Wednesday, September 26, 2012

Guild Night in Haddam Neck (Continued Preparations for NWA 2013)

Last night was guild night in Haddam Neck. Don and Chris Boule are slightly ahead of me. We'll (hopefully) all be ready for our annual trip to the Northeastern Woodworkers' Assoc. 2013 Showcase in March.

After getting shut out for ribbons last year we have all decided to step it up a notch.

Don is making a "Dunlap" inspired highboy.

Chris is making a "Chris" inspired lowboy.

I am making a pie-crust tea table, which has lately taken a back seat to a bed, which has taken a back seat to class preparations. This last picture will give you an idea of the size of Chris' piece.

Sunday, September 23, 2012

Rabbets with a Rabbet Plane.

One of my greatest pleasures is seeing woodworkers use a rabbet plane for the first time. I have witnessed a few hundred people go through the process and I love being present. It's so simple.

Brian Eve of Toolerable is no different. He recently reconditioned an old rabbet plane and took a video of his first attempt. Check it out! I doubt he'll ever crave a fence for this task again.

If you don't get it right on the first attempt, you will be fully confident that you'll get it on the second.


On a side note, I'll take this opportunity to reiterate a point about antique planes: they can (usually) be made to perform as well as the planes I sell. Please do not think that you need my planes or those from Old Street Tool to get in this game.

Start with antiques. We all did.

If you feel like you're blindly fighting these tools I'll recommend that you make just one pair from scratch. The first time you have to fit YOUR wedge, bed YOUR iron or make your iron match YOUR sole you will work to a whole new level of tolerances. You will quickly learn about the significant amount of technology that is present in two pieces of wood and steel.

Get in this game. Take control.

(the first planes I made)

"Old" Mouldings vs. New

I was in Newport, RI the last few days for a Lie-Nielsen Handtool Event. When I am at these shows I'm often asked about the relevance of the tools that I make in today's shops. The answers always seem clear to me. I'll take this opportunity to show you.

A chest of drawers without the moulding is just, well, a chest of drawers. By adding the profiled shapes around the edges we are able to manipulate that rectangular chest into a piece of work that commands attention from the other side of the room. Why do we let today's router bit manufacturers dictate what those edges are going to be? After all, we don't do that with dovetails anymore and they're hidden.

With the planes on my bench I can make everything that occurs along a straight surface, regardless of shape. A moulding, any moulding, is just a combination of convex, concave and flat edges. That's exactly what these planes make. These planes allow you to make what you want, not what you have.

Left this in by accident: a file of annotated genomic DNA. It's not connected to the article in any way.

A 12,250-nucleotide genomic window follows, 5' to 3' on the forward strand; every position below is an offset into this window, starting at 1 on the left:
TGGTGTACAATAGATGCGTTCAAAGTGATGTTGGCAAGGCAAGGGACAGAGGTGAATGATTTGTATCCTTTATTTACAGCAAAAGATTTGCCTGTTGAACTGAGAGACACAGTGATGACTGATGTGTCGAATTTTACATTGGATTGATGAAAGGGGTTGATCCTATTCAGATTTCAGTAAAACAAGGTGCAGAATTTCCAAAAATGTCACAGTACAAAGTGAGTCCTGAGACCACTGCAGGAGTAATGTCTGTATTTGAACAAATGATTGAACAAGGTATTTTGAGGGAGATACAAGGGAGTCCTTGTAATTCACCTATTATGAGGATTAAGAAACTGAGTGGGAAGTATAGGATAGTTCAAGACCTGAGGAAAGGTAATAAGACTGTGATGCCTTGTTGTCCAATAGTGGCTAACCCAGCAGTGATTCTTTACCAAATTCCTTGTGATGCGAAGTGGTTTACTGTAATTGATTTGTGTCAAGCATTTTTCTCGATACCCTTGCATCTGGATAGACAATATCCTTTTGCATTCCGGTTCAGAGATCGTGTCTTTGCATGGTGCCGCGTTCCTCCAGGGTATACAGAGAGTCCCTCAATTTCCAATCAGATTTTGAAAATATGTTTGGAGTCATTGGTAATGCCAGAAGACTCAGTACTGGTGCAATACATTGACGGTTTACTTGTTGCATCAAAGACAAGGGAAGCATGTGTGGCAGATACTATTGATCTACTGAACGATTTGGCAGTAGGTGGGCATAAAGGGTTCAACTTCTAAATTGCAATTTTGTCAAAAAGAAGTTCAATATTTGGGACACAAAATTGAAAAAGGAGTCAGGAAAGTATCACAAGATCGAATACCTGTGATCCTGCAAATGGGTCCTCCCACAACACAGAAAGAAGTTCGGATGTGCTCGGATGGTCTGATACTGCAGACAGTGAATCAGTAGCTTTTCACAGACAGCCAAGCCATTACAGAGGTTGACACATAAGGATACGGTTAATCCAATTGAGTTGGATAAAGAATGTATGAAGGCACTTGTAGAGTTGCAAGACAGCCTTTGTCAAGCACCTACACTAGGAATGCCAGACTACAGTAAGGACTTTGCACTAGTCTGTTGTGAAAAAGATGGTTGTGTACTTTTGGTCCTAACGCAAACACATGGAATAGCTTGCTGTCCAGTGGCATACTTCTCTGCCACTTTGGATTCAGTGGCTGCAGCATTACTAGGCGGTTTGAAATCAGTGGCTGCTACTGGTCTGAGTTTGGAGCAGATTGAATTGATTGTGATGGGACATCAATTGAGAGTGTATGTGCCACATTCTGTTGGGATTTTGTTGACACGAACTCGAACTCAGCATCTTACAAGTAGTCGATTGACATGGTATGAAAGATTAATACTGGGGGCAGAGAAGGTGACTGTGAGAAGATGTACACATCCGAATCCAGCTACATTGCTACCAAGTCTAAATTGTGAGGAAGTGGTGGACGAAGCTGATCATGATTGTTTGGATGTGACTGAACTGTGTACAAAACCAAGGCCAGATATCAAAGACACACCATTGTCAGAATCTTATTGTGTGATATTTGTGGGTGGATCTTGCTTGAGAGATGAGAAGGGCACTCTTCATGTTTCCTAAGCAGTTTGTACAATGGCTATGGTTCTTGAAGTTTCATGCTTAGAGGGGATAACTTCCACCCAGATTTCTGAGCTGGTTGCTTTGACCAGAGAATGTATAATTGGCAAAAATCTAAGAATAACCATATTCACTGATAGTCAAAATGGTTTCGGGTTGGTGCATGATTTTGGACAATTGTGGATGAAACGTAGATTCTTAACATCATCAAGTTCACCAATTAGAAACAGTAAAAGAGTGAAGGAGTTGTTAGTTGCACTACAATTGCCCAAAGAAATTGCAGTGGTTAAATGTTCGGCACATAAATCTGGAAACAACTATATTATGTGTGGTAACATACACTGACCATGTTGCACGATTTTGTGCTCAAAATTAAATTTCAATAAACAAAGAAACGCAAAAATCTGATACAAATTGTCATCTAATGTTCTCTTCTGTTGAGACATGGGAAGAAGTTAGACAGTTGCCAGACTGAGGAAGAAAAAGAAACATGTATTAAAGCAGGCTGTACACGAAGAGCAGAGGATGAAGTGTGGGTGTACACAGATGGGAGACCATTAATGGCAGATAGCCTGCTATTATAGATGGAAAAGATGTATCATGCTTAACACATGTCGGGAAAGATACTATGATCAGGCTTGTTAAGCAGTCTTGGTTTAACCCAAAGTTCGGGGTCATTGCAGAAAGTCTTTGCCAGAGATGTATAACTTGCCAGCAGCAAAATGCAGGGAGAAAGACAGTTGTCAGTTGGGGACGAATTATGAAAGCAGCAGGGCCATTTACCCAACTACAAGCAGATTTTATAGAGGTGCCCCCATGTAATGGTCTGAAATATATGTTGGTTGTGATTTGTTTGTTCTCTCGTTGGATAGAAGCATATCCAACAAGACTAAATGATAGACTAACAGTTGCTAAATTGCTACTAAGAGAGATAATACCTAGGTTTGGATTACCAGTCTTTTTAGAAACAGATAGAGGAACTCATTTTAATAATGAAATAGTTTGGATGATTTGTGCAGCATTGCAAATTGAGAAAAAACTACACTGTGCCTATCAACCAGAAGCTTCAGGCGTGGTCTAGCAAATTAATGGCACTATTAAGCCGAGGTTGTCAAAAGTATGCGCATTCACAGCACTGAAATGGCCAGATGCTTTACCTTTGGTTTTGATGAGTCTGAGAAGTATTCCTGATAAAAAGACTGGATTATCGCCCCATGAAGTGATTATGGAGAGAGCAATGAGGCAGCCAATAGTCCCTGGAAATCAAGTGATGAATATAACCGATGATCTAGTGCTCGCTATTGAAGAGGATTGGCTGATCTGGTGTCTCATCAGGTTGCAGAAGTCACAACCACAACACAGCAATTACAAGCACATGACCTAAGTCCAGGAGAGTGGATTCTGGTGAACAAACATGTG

This weekend I was asked the sharp follow up question: "So I can make everything I see in Home Depot?" I shyly responded that I actually couldn't make the new profiles you often see because they've been flattened out to fit in thinner material. The ogees have been squashed. The curves have been reduced. The elegance has been withdrawn.

"Can you show me what you mean?"

Here I go.

I made this moulding during the slower times at my bench throughout the show.

Here are the steps:

Rabbet Plane

#10 hollow followed by #6 hollow.

Here is the present day equivalent (the bottom portion) that I cannot make with my planes. I found this in my hotel room Thursday night.

You'll notice that there are significantly fewer shadows.

(The paper may have been hung upside down, but I'm no expert.)

Wednesday, September 19, 2012

Lie-Nielsen Handtool Event in Newport

I will be attending a Lie-Nielsen Handtool Event this Friday and Saturday at the International Yacht Restoration School in Newport, RI.

You must attend one of these shows if you're interested in working with your hands. This show in Newport is the perfect location because there is a ton of other attractions in the immediate area. If you come for a day you'll wish you could stay for the second.

Use these shows to get yourself out of your comfort zone.

Additional Class at The Acanthus Workshop

I was at The Acanthus Workshop for a two day class on making mouldings with moulding planes.

This was followed by a one day class on carving mouldings.

I've had a few of these classes recently and, due to interest, have added another class at The Acanthus Workshop on October 6th and 7th with an optional 3rd day on the 8th. There are two spots available.

Here are a couple videos from my class at Lie-Nielsen in July to give you an idea of the class.

Step 1.

Step 2.

Bring some walking shoes if you come.

I will be at the Lie-Nielsen Handtool Event at Hearne Hardwoods on October 5th. If you can't make it to one, go to the other.